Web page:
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Divorce With A Domestic Violence Charge

Divorce With A Domestic Violence Charge


If you are getting a Divorce and you have a Domestic Violence Order, or a Domestic Violence Charge you should know that Domestic Violence cases are treated very differently than other criminal cases. You really should consider hiring a Criminal Attorney that also does Divorces so they can help protect you against the Domestic Violence Order, in the Divorce process.

Under the Domestic Violence Prevention Act (California Family Code § 6200 et seq.), domestic violence charges cover a wide range of abuse, including spousal abuse and child endangerment. Any threatening or violent act, even if the accused did not intend to harm or compromise the safety and security of the victim, could be grounds for prosecution under the California Domestic Violence laws.

Domestic Violence and A Divorce

CA is a no-fault state regarding divorce, however with Domestic Violence, fault could be a major factor and have a significant negative impact on the final outcome. In CA, if you have been convicted of domestic violence against your spouse within the past five years, the presumption is that the convicted party should Not Receive Spousal Support. However, with the right Divorce and Criminal Attorney on your side they can help you present evidence to “rebut” the conviction. For example, if the Domestic Violence was from both parties then the judge would take that into consideration and you could still get spousal support, even though you are the convicted Domestic Violence spouse.

During the Divorce proceedings Domestic Violence often also impacts the division of property, like your home for example.  This is especially true if the Judge believes or is lead to believe that the Domestic Violence was the reason for the Divorce.  Another consideration is that if the Judge finds that the Domestic Violence had an adverse economic impact to your spouse, like medical bills or being hindered from seeking a job, then the spouse who suffered the Domestic Violence might end up getting more of your assets.

Temporary Restraining Orders

If there is a Restraining Order involved with your Divorce, you might consider reading Divorce and Restraining Orders

If you have been falsely or correctly accused of domestic violence and now your facing a Divorce, it is so important to hire the right Law Firm. The best thing you can do when you’re faced with restraining orders, criminal charges, divorce, custody of the children, spousal and child support is to hire an experienced Criminal AND Divorce Attorney that understands both and how they impact each other. If you already have a restraining order or are seeking a complicated restraining order, or there is domestic violence or a crime involved in an upcoming divorce, a good first step is calling Steve Whitworth, who you can feel comfortable with and will guide you through the entire process.

Steve Whitworth does offer free consultations so you can ask questions and find out your options. Steve, realizes that finding the right attorney-client partnership can help set a complicated domestic violence divorce with children off on the right foot for the emotional journey ahead and ultimately to get you the best outcome possible.

The Difference Between the Criminal Case and the Divorce

The criminal case is not a mandatory precursor in family court for a victim to bring up claims of domestic violence against you, but it can help them in the Divorce hearing. A criminal case places the significant power of the state of California against an accused person, while the family court arena is a venue which allows two private individuals to hash out their personal differences. Think of the Family Law Judge as a referee, of sorts. Even if you have hired an Attorney in the divorce case, to some extent you are on your own as far as defending allegations of domestic violence. When a spouse makes accusations of domestic violence the judge simply sees it as one person’s presentation of the facts as he or she sees them.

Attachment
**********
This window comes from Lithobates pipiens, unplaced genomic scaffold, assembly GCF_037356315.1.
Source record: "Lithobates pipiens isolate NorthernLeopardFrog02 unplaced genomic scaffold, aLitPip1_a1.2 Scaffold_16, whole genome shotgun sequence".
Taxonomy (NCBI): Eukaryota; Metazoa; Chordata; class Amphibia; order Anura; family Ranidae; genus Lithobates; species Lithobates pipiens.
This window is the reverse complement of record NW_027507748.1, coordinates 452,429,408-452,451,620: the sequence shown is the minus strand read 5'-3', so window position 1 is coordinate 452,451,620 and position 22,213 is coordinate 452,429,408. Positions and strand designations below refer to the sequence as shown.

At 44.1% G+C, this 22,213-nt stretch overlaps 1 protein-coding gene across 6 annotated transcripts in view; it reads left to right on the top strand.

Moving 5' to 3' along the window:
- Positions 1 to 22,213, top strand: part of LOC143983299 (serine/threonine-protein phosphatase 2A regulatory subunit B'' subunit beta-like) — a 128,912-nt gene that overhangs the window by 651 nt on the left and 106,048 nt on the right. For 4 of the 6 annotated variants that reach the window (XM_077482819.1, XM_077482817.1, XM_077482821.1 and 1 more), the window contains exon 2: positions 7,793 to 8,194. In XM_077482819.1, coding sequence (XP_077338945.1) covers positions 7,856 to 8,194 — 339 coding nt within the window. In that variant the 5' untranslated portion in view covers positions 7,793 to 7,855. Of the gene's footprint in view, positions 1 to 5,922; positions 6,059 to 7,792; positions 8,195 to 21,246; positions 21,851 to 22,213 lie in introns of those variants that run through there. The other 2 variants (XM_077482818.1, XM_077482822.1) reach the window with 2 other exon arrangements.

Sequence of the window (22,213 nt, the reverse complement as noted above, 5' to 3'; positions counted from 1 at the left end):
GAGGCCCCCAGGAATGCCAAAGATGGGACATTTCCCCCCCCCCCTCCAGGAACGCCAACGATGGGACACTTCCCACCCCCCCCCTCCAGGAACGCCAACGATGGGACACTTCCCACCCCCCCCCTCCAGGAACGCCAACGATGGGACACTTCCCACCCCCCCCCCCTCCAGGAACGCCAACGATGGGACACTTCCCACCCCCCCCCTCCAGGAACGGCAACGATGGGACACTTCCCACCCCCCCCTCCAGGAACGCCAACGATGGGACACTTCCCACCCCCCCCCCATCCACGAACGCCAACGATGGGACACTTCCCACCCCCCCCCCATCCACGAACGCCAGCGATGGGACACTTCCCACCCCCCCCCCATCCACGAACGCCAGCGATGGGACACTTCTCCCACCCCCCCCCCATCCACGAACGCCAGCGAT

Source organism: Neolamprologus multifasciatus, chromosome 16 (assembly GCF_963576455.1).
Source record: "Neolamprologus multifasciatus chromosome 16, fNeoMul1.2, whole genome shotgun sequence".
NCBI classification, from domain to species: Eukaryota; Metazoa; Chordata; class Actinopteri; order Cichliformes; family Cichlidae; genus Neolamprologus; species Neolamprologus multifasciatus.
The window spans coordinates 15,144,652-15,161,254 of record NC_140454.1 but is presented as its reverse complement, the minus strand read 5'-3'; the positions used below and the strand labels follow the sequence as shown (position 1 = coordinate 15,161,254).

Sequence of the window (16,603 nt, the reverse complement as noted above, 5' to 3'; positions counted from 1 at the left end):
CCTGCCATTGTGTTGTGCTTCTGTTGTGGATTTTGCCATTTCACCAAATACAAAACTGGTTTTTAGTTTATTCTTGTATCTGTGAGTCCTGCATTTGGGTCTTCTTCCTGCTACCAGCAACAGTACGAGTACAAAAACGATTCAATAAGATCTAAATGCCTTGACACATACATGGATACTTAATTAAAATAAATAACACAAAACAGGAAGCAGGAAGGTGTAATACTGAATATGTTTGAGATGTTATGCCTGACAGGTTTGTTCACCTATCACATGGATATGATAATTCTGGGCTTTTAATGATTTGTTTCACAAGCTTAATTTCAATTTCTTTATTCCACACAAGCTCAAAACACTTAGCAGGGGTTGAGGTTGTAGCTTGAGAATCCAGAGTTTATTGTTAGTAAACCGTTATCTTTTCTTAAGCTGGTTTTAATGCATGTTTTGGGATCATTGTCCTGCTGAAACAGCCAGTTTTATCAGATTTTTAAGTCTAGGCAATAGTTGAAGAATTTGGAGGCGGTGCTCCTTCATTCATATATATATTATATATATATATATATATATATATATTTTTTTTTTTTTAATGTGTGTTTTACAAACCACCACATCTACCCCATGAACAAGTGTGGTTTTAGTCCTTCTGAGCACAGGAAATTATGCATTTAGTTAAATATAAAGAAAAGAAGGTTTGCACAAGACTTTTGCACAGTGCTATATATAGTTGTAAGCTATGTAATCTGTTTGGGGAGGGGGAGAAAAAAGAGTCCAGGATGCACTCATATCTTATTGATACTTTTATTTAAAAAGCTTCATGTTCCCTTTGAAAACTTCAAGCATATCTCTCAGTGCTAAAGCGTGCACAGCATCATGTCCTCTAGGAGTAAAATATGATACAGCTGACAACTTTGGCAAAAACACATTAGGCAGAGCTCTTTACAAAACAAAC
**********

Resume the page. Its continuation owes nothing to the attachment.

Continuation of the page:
Divorce, Domestic Violence and Child Custody

If the judge in your Divorce case finds there is domestic violence, it will often effect how Child Custody is going to work until the children are adults. Without a good case put in front of the Divorce Judge you may not get joint custody, sole legal or physical custody of your kids. California Family Code 3044 describes what is meant by “perpetrating domestic violence.” The person must have intentionally or recklessly caused or attempted to cause bodily injury, or must have given the other person reasonable belief that he or she was in danger of bodily injury.

The Divorce Judge will make their decision based on the recommendations of the Family Court Services staff, a child custody evaluator, AND any relevant admissible evidence, by both spouses. Often if the Judge believes you did commit domestic violence you might still be able to get some kind of child custody if you completed an approved treatment program like drugs or alcohol, complied with the terms of your parole or probation, finished a parenting class, complied with a restraining order and most of all if the Judge thinks it is in the best interest of your kids.

It is important to know that even if you committed domestic violence against your spouse, it doesn’t necessarily mean that you can’t get visitation with your children, as long as the domestic violence wasn’t against your kids. It is important to realize that you kids need both of their parents so if you are in this situation we highly recommend you hire a firm like ours that practices both Criminal Law and Family Law as a specialty.


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